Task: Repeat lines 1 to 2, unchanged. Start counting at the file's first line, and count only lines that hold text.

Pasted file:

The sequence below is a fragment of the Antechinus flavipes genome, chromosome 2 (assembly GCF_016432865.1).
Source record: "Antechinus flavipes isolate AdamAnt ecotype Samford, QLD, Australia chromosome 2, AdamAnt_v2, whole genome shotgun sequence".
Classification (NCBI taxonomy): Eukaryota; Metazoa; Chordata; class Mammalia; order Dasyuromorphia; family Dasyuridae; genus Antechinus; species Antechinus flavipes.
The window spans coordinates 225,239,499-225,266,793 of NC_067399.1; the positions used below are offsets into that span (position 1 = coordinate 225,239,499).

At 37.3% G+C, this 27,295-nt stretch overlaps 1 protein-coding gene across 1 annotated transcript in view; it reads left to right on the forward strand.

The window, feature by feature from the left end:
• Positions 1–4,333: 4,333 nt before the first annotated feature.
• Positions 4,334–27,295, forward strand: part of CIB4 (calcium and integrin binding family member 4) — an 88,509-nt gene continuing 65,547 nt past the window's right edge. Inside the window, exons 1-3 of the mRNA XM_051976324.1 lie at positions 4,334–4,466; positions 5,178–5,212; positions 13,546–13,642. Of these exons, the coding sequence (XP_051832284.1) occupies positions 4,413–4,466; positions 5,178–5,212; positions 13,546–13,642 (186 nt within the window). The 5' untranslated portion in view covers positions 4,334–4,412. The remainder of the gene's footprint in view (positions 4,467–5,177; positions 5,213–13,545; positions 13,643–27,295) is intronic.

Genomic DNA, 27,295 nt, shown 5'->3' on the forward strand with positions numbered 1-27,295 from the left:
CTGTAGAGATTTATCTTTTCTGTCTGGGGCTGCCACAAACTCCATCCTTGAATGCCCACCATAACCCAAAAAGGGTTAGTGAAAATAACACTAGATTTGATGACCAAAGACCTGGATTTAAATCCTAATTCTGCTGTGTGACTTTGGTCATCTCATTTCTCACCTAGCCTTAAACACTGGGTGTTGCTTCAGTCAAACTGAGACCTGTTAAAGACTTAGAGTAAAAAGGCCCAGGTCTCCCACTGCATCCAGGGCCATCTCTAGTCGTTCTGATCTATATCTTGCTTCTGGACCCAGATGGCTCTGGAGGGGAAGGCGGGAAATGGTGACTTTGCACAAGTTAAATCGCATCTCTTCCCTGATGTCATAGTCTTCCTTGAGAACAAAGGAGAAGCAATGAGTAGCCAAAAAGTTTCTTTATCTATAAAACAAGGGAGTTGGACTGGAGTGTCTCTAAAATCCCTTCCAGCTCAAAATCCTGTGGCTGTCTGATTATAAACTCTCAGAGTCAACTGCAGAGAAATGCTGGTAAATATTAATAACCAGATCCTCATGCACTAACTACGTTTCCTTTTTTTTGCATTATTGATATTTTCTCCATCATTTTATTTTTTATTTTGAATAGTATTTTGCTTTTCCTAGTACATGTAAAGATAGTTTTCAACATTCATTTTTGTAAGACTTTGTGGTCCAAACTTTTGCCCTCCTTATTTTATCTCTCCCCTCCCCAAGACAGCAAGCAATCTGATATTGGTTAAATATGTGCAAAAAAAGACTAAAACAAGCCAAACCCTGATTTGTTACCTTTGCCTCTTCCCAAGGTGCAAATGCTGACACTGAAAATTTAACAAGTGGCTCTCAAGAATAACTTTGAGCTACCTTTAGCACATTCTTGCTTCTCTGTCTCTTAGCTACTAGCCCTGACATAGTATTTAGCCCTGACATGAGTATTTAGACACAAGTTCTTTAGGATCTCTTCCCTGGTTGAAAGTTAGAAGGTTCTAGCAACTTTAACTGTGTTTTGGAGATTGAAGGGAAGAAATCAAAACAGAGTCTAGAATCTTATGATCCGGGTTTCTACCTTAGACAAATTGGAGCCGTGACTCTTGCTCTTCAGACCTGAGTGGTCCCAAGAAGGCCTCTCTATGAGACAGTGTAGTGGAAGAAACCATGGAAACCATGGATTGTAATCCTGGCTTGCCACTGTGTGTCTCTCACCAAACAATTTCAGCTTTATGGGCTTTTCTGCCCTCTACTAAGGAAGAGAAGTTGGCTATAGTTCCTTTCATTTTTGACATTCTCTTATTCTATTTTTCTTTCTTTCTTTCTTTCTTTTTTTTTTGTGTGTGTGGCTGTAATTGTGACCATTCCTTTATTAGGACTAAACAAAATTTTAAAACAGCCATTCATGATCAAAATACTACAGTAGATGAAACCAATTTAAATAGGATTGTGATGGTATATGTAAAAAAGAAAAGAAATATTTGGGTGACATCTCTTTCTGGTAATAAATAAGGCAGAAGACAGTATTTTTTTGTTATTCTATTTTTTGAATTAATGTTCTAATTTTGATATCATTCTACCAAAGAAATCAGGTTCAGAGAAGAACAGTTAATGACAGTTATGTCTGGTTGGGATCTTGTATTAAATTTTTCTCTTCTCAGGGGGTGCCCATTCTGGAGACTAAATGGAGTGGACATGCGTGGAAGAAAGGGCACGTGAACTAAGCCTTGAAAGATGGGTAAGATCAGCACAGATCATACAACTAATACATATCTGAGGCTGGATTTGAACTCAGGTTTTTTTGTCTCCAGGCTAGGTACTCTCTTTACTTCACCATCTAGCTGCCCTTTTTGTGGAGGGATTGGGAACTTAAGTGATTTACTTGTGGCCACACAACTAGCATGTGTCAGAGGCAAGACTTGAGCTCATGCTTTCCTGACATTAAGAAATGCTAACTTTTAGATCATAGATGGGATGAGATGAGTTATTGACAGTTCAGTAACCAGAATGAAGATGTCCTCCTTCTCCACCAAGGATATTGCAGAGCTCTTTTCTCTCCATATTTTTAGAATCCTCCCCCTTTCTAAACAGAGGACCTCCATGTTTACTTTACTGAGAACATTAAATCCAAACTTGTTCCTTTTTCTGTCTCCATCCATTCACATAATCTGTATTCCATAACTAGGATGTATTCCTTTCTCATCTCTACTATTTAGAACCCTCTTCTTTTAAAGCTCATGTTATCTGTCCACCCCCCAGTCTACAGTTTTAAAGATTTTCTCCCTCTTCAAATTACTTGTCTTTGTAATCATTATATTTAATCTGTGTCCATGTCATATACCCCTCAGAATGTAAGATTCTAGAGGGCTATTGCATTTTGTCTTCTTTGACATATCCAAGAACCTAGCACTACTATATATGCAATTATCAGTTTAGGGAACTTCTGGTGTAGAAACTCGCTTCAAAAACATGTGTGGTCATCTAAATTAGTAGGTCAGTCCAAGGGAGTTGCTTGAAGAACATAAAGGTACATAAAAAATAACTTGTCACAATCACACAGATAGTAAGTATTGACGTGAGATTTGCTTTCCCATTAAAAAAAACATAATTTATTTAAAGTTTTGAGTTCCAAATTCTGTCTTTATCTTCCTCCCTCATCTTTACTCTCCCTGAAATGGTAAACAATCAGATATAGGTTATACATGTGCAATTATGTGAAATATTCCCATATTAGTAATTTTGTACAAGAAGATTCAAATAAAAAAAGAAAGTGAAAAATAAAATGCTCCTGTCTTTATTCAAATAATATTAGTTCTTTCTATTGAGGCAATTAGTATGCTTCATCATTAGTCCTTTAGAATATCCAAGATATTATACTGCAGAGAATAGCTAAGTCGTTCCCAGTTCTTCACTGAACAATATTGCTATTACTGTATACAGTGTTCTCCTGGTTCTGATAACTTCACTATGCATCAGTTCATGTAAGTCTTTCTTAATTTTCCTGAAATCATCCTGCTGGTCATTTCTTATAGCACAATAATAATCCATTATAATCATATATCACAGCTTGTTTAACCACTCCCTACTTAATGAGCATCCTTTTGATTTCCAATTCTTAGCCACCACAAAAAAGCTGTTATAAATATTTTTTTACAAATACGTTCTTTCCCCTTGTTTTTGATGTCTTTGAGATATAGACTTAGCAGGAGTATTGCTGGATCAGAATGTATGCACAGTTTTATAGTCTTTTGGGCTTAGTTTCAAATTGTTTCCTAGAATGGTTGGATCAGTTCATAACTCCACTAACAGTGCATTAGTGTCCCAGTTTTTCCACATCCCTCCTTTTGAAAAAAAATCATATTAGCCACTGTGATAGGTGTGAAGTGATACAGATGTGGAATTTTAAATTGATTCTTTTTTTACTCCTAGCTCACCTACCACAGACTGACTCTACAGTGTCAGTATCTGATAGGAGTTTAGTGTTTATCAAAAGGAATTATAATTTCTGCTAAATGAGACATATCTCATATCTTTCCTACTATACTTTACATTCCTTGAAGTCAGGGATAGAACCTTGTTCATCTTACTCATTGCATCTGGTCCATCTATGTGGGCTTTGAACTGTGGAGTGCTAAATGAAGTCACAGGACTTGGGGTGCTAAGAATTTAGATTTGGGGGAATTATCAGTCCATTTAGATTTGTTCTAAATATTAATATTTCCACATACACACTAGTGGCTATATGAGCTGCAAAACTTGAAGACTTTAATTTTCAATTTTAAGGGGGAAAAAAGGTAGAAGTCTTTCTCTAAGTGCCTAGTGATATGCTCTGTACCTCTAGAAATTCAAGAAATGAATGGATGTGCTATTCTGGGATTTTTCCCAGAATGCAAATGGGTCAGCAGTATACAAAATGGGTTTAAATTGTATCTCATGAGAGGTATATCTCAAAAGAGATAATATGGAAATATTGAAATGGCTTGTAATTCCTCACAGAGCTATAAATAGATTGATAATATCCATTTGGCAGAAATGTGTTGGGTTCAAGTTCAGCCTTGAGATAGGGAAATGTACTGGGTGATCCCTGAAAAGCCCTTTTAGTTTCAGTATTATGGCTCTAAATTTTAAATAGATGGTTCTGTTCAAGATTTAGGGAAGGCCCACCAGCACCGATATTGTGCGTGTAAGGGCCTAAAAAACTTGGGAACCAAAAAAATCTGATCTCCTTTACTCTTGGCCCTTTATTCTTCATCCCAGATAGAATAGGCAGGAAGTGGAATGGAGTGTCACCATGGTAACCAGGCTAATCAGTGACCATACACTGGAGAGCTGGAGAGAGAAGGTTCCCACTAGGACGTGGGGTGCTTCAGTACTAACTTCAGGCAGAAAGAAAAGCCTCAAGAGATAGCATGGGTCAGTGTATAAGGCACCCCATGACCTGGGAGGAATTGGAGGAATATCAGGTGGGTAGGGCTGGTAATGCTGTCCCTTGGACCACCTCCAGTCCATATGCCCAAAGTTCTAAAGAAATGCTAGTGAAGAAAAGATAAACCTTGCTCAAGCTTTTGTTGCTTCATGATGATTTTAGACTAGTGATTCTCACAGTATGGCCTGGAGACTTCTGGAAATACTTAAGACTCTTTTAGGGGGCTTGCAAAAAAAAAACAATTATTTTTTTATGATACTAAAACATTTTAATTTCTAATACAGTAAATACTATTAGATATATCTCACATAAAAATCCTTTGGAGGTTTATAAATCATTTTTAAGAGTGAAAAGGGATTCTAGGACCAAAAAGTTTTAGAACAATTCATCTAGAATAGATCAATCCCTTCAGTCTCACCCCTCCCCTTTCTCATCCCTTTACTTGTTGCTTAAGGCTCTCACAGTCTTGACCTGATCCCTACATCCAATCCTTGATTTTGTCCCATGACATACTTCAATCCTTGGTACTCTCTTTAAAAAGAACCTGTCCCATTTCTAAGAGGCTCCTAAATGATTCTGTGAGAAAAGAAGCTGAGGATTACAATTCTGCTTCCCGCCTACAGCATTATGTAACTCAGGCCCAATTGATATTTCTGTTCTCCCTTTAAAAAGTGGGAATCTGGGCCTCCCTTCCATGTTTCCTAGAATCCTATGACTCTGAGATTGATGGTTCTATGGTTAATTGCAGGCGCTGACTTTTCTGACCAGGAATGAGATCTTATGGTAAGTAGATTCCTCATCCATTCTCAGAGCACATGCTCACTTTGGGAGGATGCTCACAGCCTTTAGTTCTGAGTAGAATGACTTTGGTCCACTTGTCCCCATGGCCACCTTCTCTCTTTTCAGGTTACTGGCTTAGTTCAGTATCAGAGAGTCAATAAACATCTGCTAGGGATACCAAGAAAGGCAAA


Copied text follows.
The sequence below is a fragment of the Antechinus flavipes genome, chromosome 2 (assembly GCF_016432865.1).
Source record: "Antechinus flavipes isolate AdamAnt ecotype Samford, QLD, Australia chromosome 2, AdamAnt_v2, whole genome shotgun sequence".